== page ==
Leader magazineASCL - Association of School and College Leaders


A thorough medical should be prescribed

As we all complete our SEFs and ensure that our schools are prepared for a new-style inspection, we are keen to glean intelligence from colleagues who have already had direct experience. Naturally, we all want a clear understanding of what this "health check on the school's central nervous system", to use Ofsted's own description, is going to entail.

The analogy of a school as a large and complex organism has been used before, but are Ofsted right in choosing to focus upon this vital organ when trying to diagnose overall health?

There are very obvious parallels between the operation of the nervous system of a living being and school improvement systems but some serious questions need to be asked if Ofsted's focus on the central nervous system is to be put to the test.

What would happen if there was a problem with the sensory nerve endings or the sensory neurones?

The animal's central nervous system would receive no information or, worse still, the wrong information about stimuli, it and would react not at all or inappropriately, obviously a very dangerous situation.

What would happen if there was a problem with the motor neurones or the effectors?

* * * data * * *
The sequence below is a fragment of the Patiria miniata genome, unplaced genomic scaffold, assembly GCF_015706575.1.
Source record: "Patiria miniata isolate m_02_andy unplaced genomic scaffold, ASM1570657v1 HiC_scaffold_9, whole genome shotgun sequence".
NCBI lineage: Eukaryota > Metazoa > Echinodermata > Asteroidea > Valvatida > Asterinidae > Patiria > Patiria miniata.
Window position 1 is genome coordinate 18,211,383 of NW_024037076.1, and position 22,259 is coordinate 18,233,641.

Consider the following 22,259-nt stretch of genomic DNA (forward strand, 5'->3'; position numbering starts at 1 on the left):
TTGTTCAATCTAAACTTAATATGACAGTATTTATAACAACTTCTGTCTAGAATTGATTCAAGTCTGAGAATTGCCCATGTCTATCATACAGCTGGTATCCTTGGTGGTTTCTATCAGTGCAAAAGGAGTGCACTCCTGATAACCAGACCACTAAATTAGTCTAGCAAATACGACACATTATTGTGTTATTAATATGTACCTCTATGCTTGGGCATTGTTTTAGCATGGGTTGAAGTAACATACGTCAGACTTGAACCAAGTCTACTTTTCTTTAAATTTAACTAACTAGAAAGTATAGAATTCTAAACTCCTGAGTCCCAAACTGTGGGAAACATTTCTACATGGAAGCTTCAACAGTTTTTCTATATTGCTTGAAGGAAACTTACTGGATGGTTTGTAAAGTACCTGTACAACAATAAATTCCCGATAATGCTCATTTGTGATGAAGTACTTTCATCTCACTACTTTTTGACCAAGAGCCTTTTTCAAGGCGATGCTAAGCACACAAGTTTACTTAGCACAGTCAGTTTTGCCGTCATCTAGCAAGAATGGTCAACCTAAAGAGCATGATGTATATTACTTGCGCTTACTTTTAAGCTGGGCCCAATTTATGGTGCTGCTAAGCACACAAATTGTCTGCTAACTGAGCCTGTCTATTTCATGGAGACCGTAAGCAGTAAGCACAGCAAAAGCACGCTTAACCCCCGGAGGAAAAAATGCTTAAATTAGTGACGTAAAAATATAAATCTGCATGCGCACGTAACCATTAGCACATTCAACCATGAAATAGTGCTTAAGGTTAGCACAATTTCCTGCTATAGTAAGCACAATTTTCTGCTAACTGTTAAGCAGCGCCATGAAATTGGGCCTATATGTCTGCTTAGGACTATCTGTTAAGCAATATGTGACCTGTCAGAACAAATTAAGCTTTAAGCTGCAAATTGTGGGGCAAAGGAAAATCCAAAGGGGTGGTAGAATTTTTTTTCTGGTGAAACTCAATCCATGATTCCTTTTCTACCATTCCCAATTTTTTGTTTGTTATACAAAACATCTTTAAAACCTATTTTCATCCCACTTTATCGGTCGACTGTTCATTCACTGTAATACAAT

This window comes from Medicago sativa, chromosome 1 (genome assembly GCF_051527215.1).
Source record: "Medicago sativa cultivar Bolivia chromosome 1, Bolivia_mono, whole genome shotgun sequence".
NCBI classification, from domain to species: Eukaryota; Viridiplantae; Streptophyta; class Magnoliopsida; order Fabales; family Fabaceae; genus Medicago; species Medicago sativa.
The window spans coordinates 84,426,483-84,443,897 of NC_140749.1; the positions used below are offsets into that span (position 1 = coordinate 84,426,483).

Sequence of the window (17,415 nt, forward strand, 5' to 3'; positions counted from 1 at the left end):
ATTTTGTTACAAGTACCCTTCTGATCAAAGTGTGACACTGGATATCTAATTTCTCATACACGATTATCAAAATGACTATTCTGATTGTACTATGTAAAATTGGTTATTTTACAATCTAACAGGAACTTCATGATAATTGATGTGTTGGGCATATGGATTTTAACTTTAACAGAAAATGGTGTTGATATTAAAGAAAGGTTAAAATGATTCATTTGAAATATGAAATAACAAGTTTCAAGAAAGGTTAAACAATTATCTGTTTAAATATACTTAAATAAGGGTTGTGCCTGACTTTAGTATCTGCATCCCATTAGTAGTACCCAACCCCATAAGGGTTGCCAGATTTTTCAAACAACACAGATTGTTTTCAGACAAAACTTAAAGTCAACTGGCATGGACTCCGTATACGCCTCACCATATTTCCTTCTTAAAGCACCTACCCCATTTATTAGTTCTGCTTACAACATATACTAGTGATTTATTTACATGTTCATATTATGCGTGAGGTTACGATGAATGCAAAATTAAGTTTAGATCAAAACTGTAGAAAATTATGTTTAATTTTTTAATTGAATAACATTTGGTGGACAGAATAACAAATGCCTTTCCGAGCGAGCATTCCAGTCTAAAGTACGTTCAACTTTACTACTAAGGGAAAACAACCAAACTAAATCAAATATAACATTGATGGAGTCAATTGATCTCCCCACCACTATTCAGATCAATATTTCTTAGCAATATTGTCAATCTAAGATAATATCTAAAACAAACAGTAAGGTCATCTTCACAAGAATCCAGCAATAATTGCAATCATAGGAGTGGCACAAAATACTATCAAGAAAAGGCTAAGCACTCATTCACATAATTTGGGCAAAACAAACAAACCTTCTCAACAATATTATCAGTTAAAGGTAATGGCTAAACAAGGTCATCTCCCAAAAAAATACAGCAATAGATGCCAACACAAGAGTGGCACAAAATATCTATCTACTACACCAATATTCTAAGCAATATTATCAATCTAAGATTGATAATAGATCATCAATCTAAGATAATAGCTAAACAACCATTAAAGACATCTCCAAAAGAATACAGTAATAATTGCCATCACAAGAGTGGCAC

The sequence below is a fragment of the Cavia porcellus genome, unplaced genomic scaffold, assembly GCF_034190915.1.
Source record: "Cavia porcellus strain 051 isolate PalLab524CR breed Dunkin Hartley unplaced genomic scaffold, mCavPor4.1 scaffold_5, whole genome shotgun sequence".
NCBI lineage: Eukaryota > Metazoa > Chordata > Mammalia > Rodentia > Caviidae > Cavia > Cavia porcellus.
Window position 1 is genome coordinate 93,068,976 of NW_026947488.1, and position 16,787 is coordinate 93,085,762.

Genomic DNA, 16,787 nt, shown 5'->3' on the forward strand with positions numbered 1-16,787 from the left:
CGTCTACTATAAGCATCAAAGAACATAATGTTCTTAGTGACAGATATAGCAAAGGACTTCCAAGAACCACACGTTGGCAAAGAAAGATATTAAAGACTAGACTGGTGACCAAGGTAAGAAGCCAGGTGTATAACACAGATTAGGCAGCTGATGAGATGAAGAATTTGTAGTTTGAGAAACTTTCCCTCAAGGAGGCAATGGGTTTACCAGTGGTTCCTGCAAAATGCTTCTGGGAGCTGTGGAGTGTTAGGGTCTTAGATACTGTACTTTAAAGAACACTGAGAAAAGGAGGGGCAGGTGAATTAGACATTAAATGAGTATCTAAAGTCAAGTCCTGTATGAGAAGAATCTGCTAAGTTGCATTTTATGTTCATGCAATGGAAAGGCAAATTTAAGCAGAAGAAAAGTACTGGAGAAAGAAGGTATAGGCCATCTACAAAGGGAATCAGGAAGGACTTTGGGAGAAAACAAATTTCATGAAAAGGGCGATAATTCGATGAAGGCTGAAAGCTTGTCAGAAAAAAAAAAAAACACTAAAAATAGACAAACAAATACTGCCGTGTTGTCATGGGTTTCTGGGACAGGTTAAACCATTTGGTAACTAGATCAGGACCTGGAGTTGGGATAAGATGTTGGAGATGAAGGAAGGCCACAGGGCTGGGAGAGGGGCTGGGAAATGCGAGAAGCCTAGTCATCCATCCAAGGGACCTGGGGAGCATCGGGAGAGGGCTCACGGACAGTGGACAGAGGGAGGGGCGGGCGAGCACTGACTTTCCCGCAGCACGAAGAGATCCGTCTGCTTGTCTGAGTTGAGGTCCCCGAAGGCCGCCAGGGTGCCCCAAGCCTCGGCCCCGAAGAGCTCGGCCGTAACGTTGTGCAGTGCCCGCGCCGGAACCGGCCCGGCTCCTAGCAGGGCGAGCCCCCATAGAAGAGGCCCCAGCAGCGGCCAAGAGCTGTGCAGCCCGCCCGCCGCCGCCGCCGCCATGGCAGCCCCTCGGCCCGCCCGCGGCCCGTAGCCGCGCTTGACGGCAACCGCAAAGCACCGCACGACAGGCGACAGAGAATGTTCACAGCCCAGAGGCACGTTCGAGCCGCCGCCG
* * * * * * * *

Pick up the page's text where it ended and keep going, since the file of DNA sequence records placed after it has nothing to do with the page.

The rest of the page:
No matter how perfect the information reaching the creature's central nervous system, the instructions coming out would lead to no response or, worse still, the wrong response to the stimuli, once again a very dangerous state of affairs.

So let us apply this thinking to the school. The team could include practitioners of the highest calibre, processing information and reaching the right decision every time, but the possible pitfalls are obvious. If monitoring procedures and communication routes provide the central nervous system with misinformation, decisions reached and subsequent responses will inevitably be inappropriate.

If, having processed reliable information, instructions from the central nervous system do not reach their targets or the target effectors are not in working order, again responses will be inappropriate.

My advice to Ofsted and its inspectors must therefore be that, while the 'health check on the school's central nervous system' is a good sound bite, inspectors need also to focus on the peripheral nervous system.

A proper diagnosis depends upon a more detailed check-up. It is also important to remember that while neuro-specialists can be relied upon to inspect the school's nervous system in its entirety, other specialists will be needed to ascertain whether the other organ systems bring about responses which have the desired impact.

David Peck,
Head of Mosely High School

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